They work at high altitudes, but now they have also come down to the valley: Stefano Testa and Luca Gentilcore, founders in 2012 of LeapFactory, have built on the experience they have gained in extreme, difficult places.

With quick, light, high-performance constructions (at 2835 meters, the Giusto Gervasutti refuge in the Mont Blanc group at Courmayeur), and in the outdoor space of the headquarters of Cleaf in Lissone, they have displayed the results of their latest research: a house conceived and built as a single integrated process of industrial production, getting beyond the distinction between the constructed enclosure and the internal decor. Delivered as a ‘turnkey’ project and ready for interpretation in other typologies, forms and finishes.

Customized by the user in terms of configuration and mood. The philosophy of Frame – the name of the first LeapHome model – is like that of Lego blocks, or construction sets, like a kit with a user’s manual.

“All the components have been engineered for production with numerically controlled machines,” the designers explain. “The parts are assembled by interlocking at the site. There is no need for other workmanship, specialized craftsmen, big cranes and extra costs. This shifts the perspective towards construction with lower environmental impact.”

In practice, the structure in microlamellar wood (produced in Germany) hosts the physical plant systems, from the technological parts (designed based on the geographical location and placed in conduits that can be opened for service) to pre-wired electrical systems, all the way to fixed furnishings (wardrobes, chests of drawers, bookcases, pantries). The furnishings are all compact volumes featuring material surfaces by Cleaf.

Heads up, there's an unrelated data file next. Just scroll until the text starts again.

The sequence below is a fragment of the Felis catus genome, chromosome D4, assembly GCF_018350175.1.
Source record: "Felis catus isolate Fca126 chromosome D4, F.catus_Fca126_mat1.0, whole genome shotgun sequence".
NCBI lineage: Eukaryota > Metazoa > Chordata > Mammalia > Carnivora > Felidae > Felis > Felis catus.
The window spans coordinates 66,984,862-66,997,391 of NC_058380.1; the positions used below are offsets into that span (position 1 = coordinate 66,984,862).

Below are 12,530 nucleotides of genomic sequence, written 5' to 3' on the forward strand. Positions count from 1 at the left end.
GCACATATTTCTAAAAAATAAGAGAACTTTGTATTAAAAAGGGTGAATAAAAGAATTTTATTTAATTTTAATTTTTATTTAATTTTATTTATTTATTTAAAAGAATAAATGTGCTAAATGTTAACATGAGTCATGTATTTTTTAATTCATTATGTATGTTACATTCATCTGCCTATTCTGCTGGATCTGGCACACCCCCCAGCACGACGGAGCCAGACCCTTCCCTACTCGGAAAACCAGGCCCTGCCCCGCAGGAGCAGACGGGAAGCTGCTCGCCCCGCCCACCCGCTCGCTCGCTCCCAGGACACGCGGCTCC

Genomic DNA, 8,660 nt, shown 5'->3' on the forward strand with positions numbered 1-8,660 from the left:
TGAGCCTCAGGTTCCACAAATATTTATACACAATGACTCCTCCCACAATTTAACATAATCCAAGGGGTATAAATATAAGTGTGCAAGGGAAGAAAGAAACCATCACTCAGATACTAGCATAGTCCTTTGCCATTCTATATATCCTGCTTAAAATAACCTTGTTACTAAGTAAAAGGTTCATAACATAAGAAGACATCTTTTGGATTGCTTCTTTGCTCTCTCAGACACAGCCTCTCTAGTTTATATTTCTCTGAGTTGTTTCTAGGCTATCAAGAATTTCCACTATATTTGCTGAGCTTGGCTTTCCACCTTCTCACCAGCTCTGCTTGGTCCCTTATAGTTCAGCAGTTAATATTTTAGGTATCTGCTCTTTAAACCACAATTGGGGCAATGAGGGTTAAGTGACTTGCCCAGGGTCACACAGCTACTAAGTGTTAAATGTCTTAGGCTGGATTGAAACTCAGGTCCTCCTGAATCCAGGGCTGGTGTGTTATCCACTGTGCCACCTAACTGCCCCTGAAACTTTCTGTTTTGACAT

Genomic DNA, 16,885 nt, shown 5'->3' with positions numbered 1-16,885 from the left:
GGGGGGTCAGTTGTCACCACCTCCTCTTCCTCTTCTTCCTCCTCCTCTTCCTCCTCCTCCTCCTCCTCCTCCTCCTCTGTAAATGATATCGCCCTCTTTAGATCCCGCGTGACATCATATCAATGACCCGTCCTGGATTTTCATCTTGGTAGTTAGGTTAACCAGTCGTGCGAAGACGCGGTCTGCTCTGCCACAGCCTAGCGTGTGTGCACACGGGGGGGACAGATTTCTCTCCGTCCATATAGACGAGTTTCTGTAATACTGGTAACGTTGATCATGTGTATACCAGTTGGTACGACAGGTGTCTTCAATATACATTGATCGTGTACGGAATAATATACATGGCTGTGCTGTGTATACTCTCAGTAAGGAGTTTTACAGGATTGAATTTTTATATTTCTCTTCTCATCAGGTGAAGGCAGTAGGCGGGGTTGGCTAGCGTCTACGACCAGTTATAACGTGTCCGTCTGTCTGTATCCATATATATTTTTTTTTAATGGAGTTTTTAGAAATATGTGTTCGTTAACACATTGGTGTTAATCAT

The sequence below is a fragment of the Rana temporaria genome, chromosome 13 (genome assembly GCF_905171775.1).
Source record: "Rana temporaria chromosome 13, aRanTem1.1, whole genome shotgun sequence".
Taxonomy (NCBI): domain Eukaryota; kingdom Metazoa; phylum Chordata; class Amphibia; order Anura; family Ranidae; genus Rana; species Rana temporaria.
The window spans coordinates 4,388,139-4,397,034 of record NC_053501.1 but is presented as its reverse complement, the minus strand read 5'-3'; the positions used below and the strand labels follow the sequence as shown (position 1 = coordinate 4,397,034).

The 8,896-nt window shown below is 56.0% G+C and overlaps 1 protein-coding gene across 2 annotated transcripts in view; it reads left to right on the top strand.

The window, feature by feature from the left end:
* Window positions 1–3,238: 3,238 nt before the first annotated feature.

“We used their faced panels, laminates and decorative borders,” the architects explain, “because they are industrial semi-finished products with a very high technological profile, offering guaranteed sourcing and performance in terms of reliability, precision, lightness and strength.” A chain of supply and production certified for quality and sustainability, in tune with the spirit of the project.

The next challenges? “The Italian market,” the designers say, “where there is still an established tradition, with the image of the house built with stone or brick. At present, the most receptive markets are in North America, Australia and New Zealand.

Text Antonella Boisi